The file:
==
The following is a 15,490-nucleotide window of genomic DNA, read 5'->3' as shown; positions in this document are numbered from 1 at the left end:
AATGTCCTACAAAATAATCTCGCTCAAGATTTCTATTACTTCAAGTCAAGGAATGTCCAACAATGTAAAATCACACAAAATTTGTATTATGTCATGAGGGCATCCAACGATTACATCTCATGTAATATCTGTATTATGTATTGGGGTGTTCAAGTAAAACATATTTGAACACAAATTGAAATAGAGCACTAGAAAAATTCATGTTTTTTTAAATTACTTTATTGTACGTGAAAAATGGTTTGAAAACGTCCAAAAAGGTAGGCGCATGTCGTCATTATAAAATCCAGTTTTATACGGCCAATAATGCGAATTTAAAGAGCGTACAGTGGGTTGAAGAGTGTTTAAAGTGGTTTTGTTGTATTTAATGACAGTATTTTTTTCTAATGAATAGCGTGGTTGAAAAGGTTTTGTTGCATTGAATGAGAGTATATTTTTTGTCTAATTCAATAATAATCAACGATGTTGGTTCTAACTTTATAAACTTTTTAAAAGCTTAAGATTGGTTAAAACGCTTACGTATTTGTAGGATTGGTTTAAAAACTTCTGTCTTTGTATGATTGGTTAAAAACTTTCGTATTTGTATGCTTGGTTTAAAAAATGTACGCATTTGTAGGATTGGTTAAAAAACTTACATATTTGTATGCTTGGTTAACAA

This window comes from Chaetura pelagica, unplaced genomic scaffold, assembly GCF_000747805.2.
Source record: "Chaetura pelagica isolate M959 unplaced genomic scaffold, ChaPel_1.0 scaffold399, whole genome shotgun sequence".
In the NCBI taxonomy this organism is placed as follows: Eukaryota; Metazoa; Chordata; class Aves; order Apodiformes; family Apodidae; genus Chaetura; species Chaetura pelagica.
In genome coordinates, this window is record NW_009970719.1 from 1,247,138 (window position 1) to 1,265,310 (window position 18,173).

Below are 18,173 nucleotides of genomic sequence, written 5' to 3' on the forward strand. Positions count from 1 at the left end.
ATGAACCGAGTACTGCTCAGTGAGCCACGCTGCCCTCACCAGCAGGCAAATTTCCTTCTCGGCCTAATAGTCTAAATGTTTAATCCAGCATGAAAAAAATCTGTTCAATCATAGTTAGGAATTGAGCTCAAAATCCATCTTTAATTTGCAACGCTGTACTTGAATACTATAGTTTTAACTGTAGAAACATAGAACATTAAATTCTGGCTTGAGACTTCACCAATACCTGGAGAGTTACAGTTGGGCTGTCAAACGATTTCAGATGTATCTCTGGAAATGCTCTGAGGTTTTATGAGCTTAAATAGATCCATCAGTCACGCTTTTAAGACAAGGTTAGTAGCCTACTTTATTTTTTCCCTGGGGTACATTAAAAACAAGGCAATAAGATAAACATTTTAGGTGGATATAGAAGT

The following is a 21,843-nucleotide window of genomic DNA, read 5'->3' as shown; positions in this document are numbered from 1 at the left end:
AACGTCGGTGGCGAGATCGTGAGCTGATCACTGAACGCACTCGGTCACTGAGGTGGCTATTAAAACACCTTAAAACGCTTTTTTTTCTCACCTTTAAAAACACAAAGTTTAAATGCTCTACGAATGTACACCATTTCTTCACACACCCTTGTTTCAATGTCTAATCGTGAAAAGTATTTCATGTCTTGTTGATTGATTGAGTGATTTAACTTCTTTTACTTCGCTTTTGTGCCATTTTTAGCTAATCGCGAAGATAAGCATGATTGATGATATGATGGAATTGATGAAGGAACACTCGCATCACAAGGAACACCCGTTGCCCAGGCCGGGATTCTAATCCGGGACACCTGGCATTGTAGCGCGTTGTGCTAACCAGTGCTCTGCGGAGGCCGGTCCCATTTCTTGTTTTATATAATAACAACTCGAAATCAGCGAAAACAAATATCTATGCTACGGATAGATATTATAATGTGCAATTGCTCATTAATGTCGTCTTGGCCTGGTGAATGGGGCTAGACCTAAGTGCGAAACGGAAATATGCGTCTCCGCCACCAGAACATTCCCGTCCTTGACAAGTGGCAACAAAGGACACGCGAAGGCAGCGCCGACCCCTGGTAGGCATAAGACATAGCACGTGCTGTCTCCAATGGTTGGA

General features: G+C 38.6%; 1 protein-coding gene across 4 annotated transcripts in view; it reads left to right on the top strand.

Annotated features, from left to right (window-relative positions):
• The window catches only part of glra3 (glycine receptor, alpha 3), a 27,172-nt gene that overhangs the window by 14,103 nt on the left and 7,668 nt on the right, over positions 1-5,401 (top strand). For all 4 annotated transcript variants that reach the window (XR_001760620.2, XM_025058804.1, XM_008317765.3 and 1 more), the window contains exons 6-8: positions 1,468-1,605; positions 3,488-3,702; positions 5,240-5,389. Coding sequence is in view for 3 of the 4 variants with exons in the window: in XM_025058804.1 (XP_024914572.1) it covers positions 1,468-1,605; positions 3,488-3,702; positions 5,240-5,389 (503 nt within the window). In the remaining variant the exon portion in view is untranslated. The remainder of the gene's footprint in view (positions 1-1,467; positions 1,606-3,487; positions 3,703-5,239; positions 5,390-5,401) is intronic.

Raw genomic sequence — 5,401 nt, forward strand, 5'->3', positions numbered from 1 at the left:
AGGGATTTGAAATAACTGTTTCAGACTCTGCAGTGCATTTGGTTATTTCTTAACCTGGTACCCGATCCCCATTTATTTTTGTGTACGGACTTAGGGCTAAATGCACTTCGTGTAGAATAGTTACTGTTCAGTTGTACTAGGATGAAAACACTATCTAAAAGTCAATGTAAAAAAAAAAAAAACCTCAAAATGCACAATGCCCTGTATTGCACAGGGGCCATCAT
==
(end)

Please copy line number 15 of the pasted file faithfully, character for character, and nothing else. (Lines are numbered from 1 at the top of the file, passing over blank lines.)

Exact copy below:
AGGGATTTGAAATAACTGTTTCAGACTCTGCAGTGCATTTGGTTATTTCTTAACCTGGTACCCGATCCCCATTTATTTTTGTGTACGGACTTAGGGCTAAATGCACTTCGTGTAGAATAGTTACTGTTCAGTTGTACTAGGATGAAAACACTATCTAAAAGTCAATGTAAAAAAAAAAAAAACCTCAAAATGCACAATGCCCTGTATTGCACAGGGGCCATCAT